Greek was one of the common languages throughout the Ancient Near East in Biblical times, and is the language that the New Testament was written in and the language that the Old Testament was translated into in the Septuagint. Scholars^[citation\ needed]^ generally agree that the 27 books which comprise the New Testament were originally written in Koine Greek, although some^[citation\ needed]^ maintain Matthew may have originally been written in Aramaic.

Multimedia

Classical

Classical Greek refers to the language found in Greek writers of the "Classical" period, generally viewed as being from 900 B.C. to about 300 B.C. This is the language found in Homer's Iliad and Odyssey circa 700 B.C. and in Greek philosophers such as Plato circa 400 B.C. This more formal language is the predecessor of the later New Testament Greek, but is sufficiently different that there was some early confusion among scholars^[citation\ needed]^ regarding the genesis and nature of the language of the New Testament writers.

Koine

Koine (?????) is the Greek word for "common." For some time the Greek language of the New Testament confused many scholars. It was sufficiently different from Classical Greek that some^[citation\ needed]^ hypothesized that it was a combination of Greek, Hebrew, and Aramaic. Others^[citation\ needed]^ attempted to explain it as a "Holy Ghost language," assuming that perhaps God created a special language just for the Bible. But studies of Greek papyri found in Egypt over the past 120 years^[citation\ needed]^ have shown that the Greek of the New Testament manuscripts was the "common" (koine) language of the everyday people -- the same as that used in the writing of wills, private letters, receipts, even shopping lists, etc.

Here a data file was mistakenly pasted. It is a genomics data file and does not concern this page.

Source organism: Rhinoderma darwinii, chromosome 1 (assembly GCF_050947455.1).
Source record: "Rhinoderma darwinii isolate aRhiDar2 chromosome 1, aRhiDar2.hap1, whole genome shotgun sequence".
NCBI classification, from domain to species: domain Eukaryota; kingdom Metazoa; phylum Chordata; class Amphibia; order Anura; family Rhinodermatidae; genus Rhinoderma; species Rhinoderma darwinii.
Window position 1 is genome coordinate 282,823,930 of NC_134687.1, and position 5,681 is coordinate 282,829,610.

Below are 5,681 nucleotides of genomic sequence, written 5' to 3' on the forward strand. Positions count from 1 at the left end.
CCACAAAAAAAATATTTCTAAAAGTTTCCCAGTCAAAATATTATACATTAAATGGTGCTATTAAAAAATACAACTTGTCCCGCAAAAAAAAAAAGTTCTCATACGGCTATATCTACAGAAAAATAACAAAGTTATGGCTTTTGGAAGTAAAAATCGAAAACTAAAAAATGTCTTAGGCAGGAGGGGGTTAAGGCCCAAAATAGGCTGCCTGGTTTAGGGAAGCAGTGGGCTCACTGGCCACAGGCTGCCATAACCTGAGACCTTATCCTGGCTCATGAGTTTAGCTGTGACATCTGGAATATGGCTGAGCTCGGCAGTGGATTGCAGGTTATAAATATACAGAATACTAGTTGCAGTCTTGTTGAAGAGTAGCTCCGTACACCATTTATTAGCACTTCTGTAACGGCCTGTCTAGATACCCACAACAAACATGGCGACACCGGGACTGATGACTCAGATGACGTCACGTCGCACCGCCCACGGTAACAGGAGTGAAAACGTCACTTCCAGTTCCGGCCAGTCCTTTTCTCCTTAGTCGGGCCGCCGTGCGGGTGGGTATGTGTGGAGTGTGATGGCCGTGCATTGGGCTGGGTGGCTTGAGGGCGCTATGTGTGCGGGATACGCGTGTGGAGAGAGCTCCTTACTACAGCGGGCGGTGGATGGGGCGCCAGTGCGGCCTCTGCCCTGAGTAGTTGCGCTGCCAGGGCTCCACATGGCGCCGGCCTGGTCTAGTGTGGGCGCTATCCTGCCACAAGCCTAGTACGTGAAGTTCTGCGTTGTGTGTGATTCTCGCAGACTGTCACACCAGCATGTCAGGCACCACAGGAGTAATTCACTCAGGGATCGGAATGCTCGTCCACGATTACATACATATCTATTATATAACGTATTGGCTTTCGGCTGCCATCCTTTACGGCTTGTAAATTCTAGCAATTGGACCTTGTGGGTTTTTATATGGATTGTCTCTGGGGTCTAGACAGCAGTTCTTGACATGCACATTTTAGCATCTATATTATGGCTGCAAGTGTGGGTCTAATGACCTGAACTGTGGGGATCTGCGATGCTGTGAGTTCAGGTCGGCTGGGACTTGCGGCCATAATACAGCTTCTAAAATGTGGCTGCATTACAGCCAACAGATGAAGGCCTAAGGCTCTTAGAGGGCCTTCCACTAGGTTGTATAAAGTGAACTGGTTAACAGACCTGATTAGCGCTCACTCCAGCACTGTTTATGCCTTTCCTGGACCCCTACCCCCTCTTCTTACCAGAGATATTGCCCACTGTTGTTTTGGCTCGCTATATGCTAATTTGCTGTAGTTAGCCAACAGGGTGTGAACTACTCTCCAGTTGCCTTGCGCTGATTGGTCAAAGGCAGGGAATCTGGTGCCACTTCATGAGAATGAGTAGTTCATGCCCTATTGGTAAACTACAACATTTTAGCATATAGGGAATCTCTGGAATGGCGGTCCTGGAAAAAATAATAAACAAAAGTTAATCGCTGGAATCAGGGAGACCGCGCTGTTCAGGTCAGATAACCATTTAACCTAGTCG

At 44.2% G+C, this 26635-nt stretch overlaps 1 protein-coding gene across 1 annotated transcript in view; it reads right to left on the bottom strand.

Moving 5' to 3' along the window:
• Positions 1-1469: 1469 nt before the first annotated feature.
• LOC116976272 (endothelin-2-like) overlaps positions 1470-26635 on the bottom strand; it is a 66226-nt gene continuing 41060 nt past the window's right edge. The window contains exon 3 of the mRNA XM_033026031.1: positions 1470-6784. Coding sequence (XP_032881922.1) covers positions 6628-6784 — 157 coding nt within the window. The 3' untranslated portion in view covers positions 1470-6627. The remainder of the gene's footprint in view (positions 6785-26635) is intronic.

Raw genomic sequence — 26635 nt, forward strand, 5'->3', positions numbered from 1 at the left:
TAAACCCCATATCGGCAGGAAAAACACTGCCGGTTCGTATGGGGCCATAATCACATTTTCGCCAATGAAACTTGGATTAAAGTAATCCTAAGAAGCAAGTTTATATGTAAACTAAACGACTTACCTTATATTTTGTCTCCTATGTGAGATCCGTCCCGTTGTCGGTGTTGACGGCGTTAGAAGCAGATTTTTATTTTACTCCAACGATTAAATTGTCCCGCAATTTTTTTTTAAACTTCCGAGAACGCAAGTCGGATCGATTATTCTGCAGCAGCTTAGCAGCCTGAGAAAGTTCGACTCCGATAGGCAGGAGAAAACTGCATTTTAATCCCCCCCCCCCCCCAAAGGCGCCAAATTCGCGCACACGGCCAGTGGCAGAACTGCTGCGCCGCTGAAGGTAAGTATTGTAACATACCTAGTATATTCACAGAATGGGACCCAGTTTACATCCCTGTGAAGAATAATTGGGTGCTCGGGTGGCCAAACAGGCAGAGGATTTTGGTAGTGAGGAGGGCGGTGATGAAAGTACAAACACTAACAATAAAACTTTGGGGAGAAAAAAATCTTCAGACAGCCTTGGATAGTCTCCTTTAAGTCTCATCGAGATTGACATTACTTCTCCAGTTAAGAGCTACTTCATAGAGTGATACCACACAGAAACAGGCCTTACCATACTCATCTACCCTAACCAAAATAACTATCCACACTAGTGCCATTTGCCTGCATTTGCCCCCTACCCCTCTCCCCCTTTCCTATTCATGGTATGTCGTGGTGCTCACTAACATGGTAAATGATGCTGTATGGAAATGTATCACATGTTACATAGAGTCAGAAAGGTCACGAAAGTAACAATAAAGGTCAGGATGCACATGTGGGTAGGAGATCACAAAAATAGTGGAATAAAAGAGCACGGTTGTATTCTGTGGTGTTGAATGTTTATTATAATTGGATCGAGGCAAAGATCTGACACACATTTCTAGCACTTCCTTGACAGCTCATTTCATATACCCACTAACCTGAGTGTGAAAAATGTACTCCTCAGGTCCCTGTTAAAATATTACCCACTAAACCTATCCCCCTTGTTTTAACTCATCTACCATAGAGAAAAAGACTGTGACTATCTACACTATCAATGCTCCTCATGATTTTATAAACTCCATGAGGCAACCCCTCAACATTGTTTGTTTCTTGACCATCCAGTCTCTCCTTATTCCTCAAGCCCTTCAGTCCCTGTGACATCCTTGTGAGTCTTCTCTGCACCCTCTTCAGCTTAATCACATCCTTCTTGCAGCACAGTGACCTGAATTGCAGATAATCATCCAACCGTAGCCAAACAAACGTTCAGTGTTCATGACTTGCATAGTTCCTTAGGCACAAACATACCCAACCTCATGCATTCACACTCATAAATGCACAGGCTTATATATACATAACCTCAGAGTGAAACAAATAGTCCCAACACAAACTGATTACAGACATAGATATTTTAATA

Alphabet

If you do not see the following Greek characters properly, please view the image of this chart. Title Lower Upper Translit. Pronunciation alpha ? ? a father beta ? ? b beta gamma ? ? g gamma delta ? ? d delta epsilon ? ? e epsilon zêta ? ? z zêta êta ? ? ê or ? obey thêta ? ? th thêta iota ? ? i free kappa ? ? k kappa lambda ? ? l or L lambda mu ? ? m mu nu ? ? n nu xi ? ? ks axiom omicron ? ? o omicron pi ? ? p pi rho ? ? r rho sigma ? / ? ? s sigma tau ? ? t tau upsilon ? ? u sometimes y oops phi ? ? ph father chi ? ? ch psi ? ? ps oops omega ? ? ô or ? obey

Resources

Scholarly

  • Eberhard Nestle, Kurt Aland, et al. Nestle-Aland Novum Testamentum Graece. 27th edition (NA27). American Bible Society, 2006. ISBN 159856174X

Students

  • Kurt Aland, ed. The Greek New Testament: UBS 4th edition. American Bible Society, 1998. ISBN 3438051133
  • Barclay M. Newman, ed. The UBS Greek New Testament: A Reader's Edition. Hendrickson, 2007. ISBN 1598562851
  • Albert L. Lukaszewski, ed. A Reader's Greek New Testament. 2nd edition. Zondervan, 2007. ISBN 0310273781

Other

  • C. John Collins and John Schwandt, eds. The English-Greek Reverse Interlinear New Testament: English Standard Version. Crossway, 2006. ISBN 158134628X
  • Alfred Marshall, The Interlinear NASB-NIV Parallel New Testament in Greek and English. Zondervan, 1993. ISBN 0310401704
  • Bruce Metzger, ed. A Textual Commentary on the Greek New Testament. United Bible Society, 2005. ISBN 1598561642

See also

External links

Fonts

Study aids